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Hoffmann, R. A wiki for the life sciences where authorship matters. Nature Genetics (2008)

Interaction of the Salmonella-containing vacuole with the endocytic recycling system.

Upon entry of the pathogen Salmonella enterica serovar Typhimurium into host cells, the majority of bacteria reside in a membrane-bound compartment called the Salmonella-containing vacuole (SCV). Previous studies have established that the SCV transiently interacts with early endosomes but only acquires a subset of late endosomal/lysosomal proteins. However, the complete set of interactions between the SCV and the endocytic machinery has yet to be characterized. In this study, we have shown that four characterized regulators of endocytic recycling were present on the SCV after invasion. Interaction kinetics were different for each of the regulators; ARF6 and Rab4 associated immediately, but their presence was diminished 60 min post-infection, whereas syntaxin13 and Rab11 association peaked at 60 min. Using a dominant negative approach, we determined that Rab11 regulates the recycling of CD44 from the vacuole but had no effect on major histocompatibility complex (MHC) class I recycling. In contrast, syntaxin13 regulated the recycling of MHC class I but not of CD44. We also determined that maturation of the SCV, measured by the acquisition of lysosomal associated membrane protein-1, slowed when recycling was impaired. These findings suggest that protein movement through the endocytic recycling system is regulated through at least two concurrent pathways and that efficient interaction with these pathways is necessary for maturation of the Salmonella-containing vacuole. We also demonstrate the utility of using Salmonella invasion as a model of endosomal recycling events.[1]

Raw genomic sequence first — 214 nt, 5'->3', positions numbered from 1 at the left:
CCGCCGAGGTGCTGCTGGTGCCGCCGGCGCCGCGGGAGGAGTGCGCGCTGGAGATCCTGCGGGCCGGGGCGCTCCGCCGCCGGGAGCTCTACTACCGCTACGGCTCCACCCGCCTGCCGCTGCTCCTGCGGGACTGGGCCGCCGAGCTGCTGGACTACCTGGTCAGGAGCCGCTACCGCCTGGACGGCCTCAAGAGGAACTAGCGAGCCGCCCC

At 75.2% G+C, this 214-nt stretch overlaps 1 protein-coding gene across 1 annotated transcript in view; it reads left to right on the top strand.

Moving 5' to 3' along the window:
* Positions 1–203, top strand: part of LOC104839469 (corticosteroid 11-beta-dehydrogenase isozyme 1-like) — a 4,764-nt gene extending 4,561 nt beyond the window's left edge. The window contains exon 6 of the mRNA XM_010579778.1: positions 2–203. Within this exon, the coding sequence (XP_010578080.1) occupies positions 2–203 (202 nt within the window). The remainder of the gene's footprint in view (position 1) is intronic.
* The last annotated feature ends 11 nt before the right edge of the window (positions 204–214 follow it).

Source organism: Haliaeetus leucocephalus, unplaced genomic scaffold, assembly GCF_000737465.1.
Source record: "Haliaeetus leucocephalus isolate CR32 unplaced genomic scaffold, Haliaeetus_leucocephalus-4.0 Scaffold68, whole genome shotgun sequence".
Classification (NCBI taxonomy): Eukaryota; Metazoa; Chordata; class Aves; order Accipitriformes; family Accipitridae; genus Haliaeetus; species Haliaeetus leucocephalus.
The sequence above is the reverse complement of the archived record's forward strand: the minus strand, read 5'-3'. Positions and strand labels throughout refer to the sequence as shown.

1. Interaction of the Salmonella-containing vacuole with the endocytic recycling system. Smith, A.C., Cirulis, J.T., Casanova, J.E., Scidmore, M.A., Brumell, J.H. J. Biol. Chem. (2005) [Pubmed]
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